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By The Star’s First ‘Rey’: A Review Of 'Star Wars: The Rise Of Skywalker'

In what is reported to be the last installment of the Star Wars saga, that has now stretched over 40 years, we have ‘The Rise of Skywalker’ [spoiler-free]

Ever since the very first chapter, George LucasStar Wars: A New Hope opened in theaters in 1977, it’s been part of, and ingrained in, our popular culture in a manner that defies comprehension. Even a second trilogy prequel (Star Wars I-III) that failed to meet expectations has not dampened the devotion and cult-like status given the Star Wars franchise. 


It’s expanded beyond films into all sorts of merchandise and mediums. But it’s always good to remember that it was in cinemas where it all began. And it’s only fitting that some 42 years later, the film franchise officially culminates with The Rise of Skywalker.


In order to keep this absolutely spoiler-free, I’ll safely say that this is epic storytelling that directly hearkens back to Star Wars: Episode VII – The Force Awakens—which, not coincidentally, was also directed by JJ Abrams. 



In effect, the blip on the radar that was Rian Johnson’s Star Wars: Episode VIII doesn’t truly impinge on the saga’s progression as much as we may have liked. I know audiences are still somewhat divided on whether Johnson’s Last Jedi possessed true Star Wars DNA; so leave it to Abrams to embark on a tale that has more to do with his Force Awakens.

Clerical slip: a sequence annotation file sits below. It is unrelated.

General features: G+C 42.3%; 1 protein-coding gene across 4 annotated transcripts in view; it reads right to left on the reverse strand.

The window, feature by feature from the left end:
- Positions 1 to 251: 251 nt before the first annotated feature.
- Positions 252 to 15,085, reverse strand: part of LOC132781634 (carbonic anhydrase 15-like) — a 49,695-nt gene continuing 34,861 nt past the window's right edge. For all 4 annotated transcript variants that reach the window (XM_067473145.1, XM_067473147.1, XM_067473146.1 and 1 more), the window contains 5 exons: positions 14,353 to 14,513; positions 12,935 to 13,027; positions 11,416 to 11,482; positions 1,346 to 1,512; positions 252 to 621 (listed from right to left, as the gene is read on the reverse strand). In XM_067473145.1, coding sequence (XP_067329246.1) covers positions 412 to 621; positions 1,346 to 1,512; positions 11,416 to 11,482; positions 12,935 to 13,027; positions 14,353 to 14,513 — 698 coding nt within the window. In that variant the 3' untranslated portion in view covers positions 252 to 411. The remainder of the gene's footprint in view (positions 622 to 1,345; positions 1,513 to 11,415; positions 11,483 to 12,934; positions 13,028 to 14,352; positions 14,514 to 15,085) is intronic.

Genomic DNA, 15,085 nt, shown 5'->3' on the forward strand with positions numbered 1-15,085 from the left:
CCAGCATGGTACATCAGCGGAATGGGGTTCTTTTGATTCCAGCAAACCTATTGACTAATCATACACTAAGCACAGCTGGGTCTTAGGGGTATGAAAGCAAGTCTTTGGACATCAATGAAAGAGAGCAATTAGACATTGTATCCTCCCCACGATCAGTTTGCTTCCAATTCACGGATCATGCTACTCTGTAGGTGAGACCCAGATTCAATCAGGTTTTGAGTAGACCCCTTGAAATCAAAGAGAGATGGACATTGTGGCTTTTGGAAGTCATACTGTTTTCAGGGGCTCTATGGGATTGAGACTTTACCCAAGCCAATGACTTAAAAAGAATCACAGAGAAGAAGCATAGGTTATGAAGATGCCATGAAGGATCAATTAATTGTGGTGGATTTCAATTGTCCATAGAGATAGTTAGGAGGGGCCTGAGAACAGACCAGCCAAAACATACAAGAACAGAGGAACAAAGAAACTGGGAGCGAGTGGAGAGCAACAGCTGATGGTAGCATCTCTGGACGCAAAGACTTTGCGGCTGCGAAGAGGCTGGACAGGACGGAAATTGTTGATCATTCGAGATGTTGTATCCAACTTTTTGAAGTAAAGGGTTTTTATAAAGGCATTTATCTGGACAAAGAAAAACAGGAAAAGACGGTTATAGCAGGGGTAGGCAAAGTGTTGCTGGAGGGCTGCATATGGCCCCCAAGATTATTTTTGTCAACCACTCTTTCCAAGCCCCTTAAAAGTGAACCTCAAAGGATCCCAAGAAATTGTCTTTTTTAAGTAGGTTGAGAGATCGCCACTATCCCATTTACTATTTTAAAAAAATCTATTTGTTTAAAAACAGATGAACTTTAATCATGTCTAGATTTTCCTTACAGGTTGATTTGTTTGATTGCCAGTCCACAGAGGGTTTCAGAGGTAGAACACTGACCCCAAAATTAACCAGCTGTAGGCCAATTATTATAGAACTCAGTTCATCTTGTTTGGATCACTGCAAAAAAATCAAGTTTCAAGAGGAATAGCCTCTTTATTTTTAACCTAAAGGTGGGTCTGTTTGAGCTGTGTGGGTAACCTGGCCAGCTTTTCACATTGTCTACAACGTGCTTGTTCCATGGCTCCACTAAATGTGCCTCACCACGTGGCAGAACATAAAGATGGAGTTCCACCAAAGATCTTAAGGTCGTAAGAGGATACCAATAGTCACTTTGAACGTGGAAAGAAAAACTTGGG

The worlds conjured up here range from deserts, to scary raging seas, and all points in between. Smartly, we don’t locate all the action in outer space or deathly, planet-destroying starships. The Millennium Falcon goes on extra duty here and it’s more than mere fan service.


Not surprisingly, the action and narrative is really centered on Rey (Daisy Ridley) and Kylo Ren (Adam Driver). There’s an earnest attempt to invest Poe (Oscar Isaac) with a more fully-formed character; but personally, I thought it’s too late. And that leaves Finn (John Boyega) as the main character not asked to do all that much in this last installment. In fact, this film is rightly the Rey and Kylo show—something that should have been established from the outset, and throughout Force Awakens. 


For me, that was the inherent weakness of Awakens; how it was outright pandering to the fans, with far too many scenes that were designed with sheer nostalgia in mind. While Last Jedi didn’t fall into that trap, it took off in other directions that left many disgruntled. I did like Last Jedi and the psychic connection between Rey and Kylo, which fully flowers here in Rise of Skywalker. 



Full of surprises, revelations, secrets uncovered, and wooly tales of progeny—The Rise of Skywalker should be a crowd pleaser. It has a middling start but picks up the pace halfway, and doesn’t let go from that point. 


Yes? Spoiler free, right? Just wish there was more heart at the core of this ending installment. At times, it’s more like an exercise in ticking boxes. The film works best when it’s Rey and Kylo in the center of things.


Star Wars: Episode IX – The Rise of Skywalker is out in theaters nationwide on December 20.


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